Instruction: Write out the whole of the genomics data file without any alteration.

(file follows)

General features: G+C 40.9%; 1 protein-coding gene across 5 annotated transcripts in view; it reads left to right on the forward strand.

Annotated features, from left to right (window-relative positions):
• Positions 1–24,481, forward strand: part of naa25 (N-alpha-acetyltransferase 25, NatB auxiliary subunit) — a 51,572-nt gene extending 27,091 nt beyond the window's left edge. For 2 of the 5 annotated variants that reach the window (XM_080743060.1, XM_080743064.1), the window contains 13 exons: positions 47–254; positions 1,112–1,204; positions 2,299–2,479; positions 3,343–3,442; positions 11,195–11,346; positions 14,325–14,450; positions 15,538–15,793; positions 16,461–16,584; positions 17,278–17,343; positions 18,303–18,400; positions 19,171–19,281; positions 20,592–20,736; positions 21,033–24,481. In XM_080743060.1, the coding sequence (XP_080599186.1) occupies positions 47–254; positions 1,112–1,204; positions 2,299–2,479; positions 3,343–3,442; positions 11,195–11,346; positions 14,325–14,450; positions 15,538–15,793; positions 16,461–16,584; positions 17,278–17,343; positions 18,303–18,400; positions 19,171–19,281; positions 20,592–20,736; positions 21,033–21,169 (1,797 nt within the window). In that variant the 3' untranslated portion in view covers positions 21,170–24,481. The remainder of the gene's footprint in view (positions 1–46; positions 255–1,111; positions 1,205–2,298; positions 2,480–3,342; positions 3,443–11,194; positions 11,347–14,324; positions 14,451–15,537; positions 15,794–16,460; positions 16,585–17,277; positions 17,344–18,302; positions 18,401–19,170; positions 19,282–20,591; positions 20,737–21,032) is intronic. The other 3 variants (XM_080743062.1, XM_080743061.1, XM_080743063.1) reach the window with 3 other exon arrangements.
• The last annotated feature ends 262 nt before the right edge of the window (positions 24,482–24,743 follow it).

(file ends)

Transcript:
General features: G+C 40.9%; 1 protein-coding gene across 5 annotated transcripts in view; it reads left to right on the forward strand.

Annotated features, from left to right (window-relative positions):
• Positions 1–24,481, forward strand: part of naa25 (N-alpha-acetyltransferase 25, NatB auxiliary subunit) — a 51,572-nt gene extending 27,091 nt beyond the window's left edge. For 2 of the 5 annotated variants that reach the window (XM_080743060.1, XM_080743064.1), the window contains 13 exons: positions 47–254; positions 1,112–1,204; positions 2,299–2,479; positions 3,343–3,442; positions 11,195–11,346; positions 14,325–14,450; positions 15,538–15,793; positions 16,461–16,584; positions 17,278–17,343; positions 18,303–18,400; positions 19,171–19,281; positions 20,592–20,736; positions 21,033–24,481. In XM_080743060.1, the coding sequence (XP_080599186.1) occupies positions 47–254; positions 1,112–1,204; positions 2,299–2,479; positions 3,343–3,442; positions 11,195–11,346; positions 14,325–14,450; positions 15,538–15,793; positions 16,461–16,584; positions 17,278–17,343; positions 18,303–18,400; positions 19,171–19,281; positions 20,592–20,736; positions 21,033–21,169 (1,797 nt within the window). In that variant the 3' untranslated portion in view covers positions 21,170–24,481. The remainder of the gene's footprint in view (positions 1–46; positions 255–1,111; positions 1,205–2,298; positions 2,480–3,342; positions 3,443–11,194; positions 11,347–14,324; positions 14,451–15,537; positions 15,794–16,460; positions 16,585–17,277; positions 17,344–18,302; positions 18,401–19,170; positions 19,282–20,591; positions 20,737–21,032) is intronic. The other 3 variants (XM_080743062.1, XM_080743061.1, XM_080743063.1) reach the window with 3 other exon arrangements.
• The last annotated feature ends 262 nt before the right edge of the window (positions 24,482–24,743 follow it).